The Society for Social Work and Research

2013 Annual Conference

January 16-20, 2013 I Sheraton San Diego Hotel and Marina I San Diego, CA

The Impact of Therapeutic Jurisprudence: A Phenomenological Study of Toronto's Mental Health Court

Friday, January 18, 2013
Grande Ballroom A, B, and C (Sheraton San Diego Hotel & Marina)
* noted as presenting author
Anne Bain-Nordberg, MSW, MA, Doctoral Candidate, University of Michigan-Ann Arbor, Toronto, ON, Canada
Background and Purpose: The Toronto Mental Health Court (TMHC) is the first of its kind in Canada. Based on the theory of therapeutic jurisprudence, the court seeks to divert seriously mentally ill adults accused of minor crimes away from jail and towards psychiatric and social services. Mental health courts are expanding rapidly across Canada despite limited data about their impact or “success”. Quantitative comparisons between courts are problematic due to local variations of population, laws, social services, etc.  The published research focuses on recidivism rates and the opinions of experts such as judges, lawyers, and social workers. There is a distinct gap in knowledge from a consumer perspective about most such Canadian courts. This presented an opportunity to conduct a qualitative, ethnographic study, to assess the impact of the Toronto mental health court for the consumers who pass through the system and for which is designed to serve.

Methods: This study spanned eight months of observation and interviews with various stakeholders of the TMHC. Open-ended interviews were conducted with three groups of participants: professionals associated with the court including lawyers, judges, court clerks, and social workers; families of those who appeared in the court; and adults who had formerly passed through the TMHC as a “disordered accused”. Interviews were transcribed and analyzed using an interpretive phenomenological analytic framework. Themes were traced among the participants.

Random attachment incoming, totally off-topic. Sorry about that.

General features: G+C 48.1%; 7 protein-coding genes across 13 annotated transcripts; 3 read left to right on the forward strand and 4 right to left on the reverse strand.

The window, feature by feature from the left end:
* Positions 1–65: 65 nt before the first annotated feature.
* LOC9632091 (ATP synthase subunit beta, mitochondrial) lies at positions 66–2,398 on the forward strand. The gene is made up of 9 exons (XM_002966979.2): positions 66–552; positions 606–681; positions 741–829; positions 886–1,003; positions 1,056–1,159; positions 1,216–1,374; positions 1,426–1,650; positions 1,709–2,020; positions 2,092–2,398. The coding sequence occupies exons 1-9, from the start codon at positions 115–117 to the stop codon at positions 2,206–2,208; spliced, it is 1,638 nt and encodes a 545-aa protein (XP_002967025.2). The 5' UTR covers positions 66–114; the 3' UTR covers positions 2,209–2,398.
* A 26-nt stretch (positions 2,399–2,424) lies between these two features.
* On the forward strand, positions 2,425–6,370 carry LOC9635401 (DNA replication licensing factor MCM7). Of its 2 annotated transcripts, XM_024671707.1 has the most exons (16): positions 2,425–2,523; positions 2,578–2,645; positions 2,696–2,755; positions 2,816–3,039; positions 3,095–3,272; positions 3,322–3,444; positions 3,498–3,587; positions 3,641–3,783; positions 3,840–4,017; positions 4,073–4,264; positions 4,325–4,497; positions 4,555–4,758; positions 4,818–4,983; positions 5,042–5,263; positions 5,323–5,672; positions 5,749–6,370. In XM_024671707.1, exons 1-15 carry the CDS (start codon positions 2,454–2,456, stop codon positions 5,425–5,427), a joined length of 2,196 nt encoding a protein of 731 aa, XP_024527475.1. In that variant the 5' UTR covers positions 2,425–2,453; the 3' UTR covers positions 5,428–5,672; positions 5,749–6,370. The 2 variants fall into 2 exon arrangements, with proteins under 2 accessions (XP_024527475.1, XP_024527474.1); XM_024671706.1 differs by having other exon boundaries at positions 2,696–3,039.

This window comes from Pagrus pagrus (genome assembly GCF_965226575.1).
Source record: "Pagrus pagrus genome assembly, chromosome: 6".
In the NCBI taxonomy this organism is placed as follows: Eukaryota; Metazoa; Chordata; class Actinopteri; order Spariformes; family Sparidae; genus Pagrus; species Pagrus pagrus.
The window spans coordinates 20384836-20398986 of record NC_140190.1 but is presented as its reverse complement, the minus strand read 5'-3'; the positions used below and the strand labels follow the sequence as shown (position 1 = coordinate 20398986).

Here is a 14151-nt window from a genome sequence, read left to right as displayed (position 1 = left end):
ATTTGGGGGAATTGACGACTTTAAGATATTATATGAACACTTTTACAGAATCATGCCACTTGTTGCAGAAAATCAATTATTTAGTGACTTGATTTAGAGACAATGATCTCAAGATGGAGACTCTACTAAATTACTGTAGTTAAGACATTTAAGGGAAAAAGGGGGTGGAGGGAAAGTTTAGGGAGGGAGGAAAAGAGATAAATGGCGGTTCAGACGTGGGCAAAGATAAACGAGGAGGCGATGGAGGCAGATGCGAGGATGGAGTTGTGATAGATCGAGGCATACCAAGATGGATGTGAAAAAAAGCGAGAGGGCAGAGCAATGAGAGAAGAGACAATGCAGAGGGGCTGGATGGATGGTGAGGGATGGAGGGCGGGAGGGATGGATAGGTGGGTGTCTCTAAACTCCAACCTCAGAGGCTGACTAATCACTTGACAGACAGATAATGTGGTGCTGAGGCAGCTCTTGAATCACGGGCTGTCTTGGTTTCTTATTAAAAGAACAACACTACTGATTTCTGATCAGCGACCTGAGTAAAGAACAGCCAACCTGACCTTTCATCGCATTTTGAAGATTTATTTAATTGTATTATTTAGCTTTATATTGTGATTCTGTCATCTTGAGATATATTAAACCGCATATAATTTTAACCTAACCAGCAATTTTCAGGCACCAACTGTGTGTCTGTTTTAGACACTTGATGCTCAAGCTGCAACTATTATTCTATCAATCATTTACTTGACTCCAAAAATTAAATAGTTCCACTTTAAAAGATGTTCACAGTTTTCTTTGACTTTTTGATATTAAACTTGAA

Results: Three major themes emerged from this research. (1) Participants interpreted the experience in the court as a threshold or rite of passage. They spoke of the court as a “second chance” and their lives as divided by the court experience as something “dark” before and “better” after. (2) Many spoke of the unseen and unheard “violence” associated with the court. Descriptions of various kinds of violence ranging from physical to psychological was often a critical component of the court experience for participants, challenging assumptions about what constitutes the space of the court and the separation of the courtroom and holding cells and jails. (3) Finally, many spoke of the role of pharmaceutical interventions as another form of discipline. Many associated their psychiatrists with other disciplinary authorities such as the police and reported ambivalent relationships with doctors. Despite the pivotal role of psychiatrists and pharmaceutical intervention in the court process, participants credited other aspects of the system with their current good mental health. 

Conclusions and Implications: A critical analysis of pharmaceutical intervention as a structural element of the surveillance processes of the court will be discussed. Finally, the meanings of the court to the various stakeholders will be compared. The experiences of the court invite a Foucauldian analysis of power and discipline and the participants’ interpretations of their experiences and the researcher’s participant/observation will be the basis for such an analysis.